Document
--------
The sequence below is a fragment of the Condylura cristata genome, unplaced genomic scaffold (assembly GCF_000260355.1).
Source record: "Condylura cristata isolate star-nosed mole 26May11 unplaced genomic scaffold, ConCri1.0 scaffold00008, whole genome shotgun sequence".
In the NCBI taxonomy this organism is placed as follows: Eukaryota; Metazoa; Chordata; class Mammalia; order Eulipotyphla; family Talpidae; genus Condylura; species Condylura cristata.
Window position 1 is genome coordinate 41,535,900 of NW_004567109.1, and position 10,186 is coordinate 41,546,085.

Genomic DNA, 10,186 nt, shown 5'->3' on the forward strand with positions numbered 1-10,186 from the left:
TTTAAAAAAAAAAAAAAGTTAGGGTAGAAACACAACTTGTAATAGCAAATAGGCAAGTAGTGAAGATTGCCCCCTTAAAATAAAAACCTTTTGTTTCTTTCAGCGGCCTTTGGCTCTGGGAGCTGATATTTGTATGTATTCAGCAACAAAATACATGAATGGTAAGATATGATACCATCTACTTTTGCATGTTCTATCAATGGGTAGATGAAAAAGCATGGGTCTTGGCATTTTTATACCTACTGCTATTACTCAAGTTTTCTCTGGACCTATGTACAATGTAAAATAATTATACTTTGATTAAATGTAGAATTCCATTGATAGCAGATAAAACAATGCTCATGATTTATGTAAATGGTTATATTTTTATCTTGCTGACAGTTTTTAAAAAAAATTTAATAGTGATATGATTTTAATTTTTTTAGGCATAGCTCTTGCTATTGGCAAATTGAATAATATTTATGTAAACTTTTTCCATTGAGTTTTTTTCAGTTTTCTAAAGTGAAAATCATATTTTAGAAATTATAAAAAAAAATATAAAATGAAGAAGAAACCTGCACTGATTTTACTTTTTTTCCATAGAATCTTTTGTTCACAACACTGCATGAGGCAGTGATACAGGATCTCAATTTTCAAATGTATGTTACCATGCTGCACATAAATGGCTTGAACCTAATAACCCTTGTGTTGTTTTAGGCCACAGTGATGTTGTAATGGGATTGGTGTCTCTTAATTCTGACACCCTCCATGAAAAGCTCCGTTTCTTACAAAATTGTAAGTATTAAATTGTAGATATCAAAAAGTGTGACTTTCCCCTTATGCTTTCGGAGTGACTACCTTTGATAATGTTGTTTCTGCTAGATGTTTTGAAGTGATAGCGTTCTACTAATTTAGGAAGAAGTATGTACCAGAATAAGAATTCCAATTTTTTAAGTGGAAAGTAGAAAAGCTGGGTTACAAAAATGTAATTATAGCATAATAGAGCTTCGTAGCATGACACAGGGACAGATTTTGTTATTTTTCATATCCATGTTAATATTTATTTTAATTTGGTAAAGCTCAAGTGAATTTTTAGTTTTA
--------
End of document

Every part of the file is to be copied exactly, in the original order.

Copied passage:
The sequence below is a fragment of the Condylura cristata genome, unplaced genomic scaffold (assembly GCF_000260355.1).
Source record: "Condylura cristata isolate star-nosed mole 26May11 unplaced genomic scaffold, ConCri1.0 scaffold00008, whole genome shotgun sequence".
In the NCBI taxonomy this organism is placed as follows: Eukaryota; Metazoa; Chordata; class Mammalia; order Eulipotyphla; family Talpidae; genus Condylura; species Condylura cristata.
Window position 1 is genome coordinate 41,535,900 of NW_004567109.1, and position 10,186 is coordinate 41,546,085.

Genomic DNA, 10,186 nt, shown 5'->3' on the forward strand with positions numbered 1-10,186 from the left:
TTTAAAAAAAAAAAAAAGTTAGGGTAGAAACACAACTTGTAATAGCAAATAGGCAAGTAGTGAAGATTGCCCCCTTAAAATAAAAACCTTTTGTTTCTTTCAGCGGCCTTTGGCTCTGGGAGCTGATATTTGTATGTATTCAGCAACAAAATACATGAATGGTAAGATATGATACCATCTACTTTTGCATGTTCTATCAATGGGTAGATGAAAAAGCATGGGTCTTGGCATTTTTATACCTACTGCTATTACTCAAGTTTTCTCTGGACCTATGTACAATGTAAAATAATTATACTTTGATTAAATGTAGAATTCCATTGATAGCAGATAAAACAATGCTCATGATTTATGTAAATGGTTATATTTTTATCTTGCTGACAGTTTTTAAAAAAAATTTAATAGTGATATGATTTTAATTTTTTTAGGCATAGCTCTTGCTATTGGCAAATTGAATAATATTTATGTAAACTTTTTCCATTGAGTTTTTTTCAGTTTTCTAAAGTGAAAATCATATTTTAGAAATTATAAAAAAAAATATAAAATGAAGAAGAAACCTGCACTGATTTTACTTTTTTTCCATAGAATCTTTTGTTCACAACACTGCATGAGGCAGTGATACAGGATCTCAATTTTCAAATGTATGTTACCATGCTGCACATAAATGGCTTGAACCTAATAACCCTTGTGTTGTTTTAGGCCACAGTGATGTTGTAATGGGATTGGTGTCTCTTAATTCTGACACCCTCCATGAAAAGCTCCGTTTCTTACAAAATTGTAAGTATTAAATTGTAGATATCAAAAAGTGTGACTTTCCCCTTATGCTTTCGGAGTGACTACCTTTGATAATGTTGTTTCTGCTAGATGTTTTGAAGTGATAGCGTTCTACTAATTTAGGAAGAAGTATGTACCAGAATAAGAATTCCAATTTTTTAAGTGGAAAGTAGAAAAGCTGGGTTACAAAAATGTAATTATAGCATAATAGAGCTTCGTAGCATGACACAGGGACAGATTTTGTTATTTTTCATATCCATGTTAATATTTATTTTAATTTGGTAAAGCTCAAGTGAATTTTTAGTTTTA